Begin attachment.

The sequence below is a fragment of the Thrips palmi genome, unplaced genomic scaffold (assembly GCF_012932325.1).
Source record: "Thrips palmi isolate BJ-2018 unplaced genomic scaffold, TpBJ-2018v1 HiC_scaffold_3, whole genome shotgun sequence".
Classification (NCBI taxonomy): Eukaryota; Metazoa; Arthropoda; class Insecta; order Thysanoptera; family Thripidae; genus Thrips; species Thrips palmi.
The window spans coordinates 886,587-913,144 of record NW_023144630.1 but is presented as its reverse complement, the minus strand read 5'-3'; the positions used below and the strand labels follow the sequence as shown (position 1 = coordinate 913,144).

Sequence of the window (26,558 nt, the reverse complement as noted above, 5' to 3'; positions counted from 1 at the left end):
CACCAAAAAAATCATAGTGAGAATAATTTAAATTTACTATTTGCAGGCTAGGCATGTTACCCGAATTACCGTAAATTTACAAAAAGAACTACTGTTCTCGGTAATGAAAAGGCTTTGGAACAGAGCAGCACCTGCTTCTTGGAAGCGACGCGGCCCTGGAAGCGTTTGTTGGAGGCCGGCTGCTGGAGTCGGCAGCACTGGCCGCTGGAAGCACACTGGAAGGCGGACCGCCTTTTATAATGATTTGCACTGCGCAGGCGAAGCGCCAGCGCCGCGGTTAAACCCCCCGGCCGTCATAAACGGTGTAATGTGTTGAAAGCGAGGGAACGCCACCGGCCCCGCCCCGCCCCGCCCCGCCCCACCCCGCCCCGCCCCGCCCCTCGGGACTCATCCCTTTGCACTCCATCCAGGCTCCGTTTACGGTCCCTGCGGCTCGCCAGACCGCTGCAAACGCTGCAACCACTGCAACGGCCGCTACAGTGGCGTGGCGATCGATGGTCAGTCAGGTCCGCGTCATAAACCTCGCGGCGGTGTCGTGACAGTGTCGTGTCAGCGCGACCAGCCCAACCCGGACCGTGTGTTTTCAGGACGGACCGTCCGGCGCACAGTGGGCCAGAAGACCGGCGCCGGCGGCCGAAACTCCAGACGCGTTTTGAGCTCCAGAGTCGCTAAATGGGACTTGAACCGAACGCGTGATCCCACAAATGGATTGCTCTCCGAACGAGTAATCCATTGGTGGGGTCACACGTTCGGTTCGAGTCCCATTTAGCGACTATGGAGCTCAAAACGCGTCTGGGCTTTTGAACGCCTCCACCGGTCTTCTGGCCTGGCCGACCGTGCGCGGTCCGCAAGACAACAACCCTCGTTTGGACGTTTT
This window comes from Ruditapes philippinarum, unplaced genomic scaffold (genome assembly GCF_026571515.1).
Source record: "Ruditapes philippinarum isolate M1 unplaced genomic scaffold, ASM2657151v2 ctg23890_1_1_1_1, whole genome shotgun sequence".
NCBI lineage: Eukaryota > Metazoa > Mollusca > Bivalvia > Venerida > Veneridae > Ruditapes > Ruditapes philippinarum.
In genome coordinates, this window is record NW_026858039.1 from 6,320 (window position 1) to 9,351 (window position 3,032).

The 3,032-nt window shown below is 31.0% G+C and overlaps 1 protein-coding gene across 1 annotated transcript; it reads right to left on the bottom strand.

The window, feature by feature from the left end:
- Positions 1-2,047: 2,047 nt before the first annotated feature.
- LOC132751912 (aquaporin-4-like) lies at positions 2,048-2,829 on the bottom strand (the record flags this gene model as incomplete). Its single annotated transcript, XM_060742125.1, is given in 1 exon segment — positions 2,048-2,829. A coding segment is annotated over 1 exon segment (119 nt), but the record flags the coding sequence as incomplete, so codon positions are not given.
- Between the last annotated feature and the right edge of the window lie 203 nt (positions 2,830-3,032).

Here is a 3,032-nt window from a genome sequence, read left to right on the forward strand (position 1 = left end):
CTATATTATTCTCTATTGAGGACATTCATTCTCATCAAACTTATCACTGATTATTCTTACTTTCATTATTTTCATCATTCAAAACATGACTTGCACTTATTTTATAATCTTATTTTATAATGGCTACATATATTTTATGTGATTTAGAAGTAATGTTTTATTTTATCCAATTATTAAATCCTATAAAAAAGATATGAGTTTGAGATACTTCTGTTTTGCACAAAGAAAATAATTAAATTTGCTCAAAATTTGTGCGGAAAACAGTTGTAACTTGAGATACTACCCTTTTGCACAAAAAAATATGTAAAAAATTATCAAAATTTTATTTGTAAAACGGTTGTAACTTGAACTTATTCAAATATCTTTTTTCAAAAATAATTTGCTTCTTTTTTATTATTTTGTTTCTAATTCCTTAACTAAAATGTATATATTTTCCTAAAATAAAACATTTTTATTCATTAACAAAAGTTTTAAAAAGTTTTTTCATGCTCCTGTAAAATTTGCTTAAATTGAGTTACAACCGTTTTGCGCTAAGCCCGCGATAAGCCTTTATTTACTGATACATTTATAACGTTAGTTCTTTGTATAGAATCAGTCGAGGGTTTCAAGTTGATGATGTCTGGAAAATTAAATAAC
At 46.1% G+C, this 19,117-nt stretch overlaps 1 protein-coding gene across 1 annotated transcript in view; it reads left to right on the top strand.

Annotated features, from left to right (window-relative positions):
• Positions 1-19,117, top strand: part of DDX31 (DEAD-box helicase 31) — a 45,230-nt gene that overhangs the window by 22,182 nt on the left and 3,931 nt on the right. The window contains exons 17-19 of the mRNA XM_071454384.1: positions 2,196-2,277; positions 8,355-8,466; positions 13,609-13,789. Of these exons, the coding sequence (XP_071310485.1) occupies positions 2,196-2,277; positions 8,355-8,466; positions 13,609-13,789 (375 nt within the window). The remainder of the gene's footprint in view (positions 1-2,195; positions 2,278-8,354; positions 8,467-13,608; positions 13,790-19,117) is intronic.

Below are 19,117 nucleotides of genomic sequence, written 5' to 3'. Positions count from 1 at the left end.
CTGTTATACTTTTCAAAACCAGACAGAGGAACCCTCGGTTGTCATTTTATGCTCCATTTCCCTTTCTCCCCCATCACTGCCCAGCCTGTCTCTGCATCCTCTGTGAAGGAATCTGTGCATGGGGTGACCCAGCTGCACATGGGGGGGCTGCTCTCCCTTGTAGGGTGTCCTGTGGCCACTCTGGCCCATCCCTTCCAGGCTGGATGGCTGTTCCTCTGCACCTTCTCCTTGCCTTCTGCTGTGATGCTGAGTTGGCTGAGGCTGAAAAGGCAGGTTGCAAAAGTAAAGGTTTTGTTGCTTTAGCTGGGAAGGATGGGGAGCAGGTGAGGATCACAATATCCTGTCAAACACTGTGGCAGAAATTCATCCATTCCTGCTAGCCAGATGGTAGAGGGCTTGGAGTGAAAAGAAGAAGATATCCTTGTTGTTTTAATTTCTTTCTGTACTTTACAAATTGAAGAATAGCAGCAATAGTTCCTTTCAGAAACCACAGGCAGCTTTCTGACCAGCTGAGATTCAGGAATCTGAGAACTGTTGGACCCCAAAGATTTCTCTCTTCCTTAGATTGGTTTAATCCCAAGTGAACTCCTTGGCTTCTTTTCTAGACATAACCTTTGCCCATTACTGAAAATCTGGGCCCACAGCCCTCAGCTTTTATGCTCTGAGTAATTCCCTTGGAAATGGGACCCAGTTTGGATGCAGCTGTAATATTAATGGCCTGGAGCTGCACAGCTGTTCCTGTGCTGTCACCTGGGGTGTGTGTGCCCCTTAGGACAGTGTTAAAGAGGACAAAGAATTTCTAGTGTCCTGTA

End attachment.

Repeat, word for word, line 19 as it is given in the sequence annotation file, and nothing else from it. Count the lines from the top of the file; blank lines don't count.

Annotated features, from left to right (window-relative positions):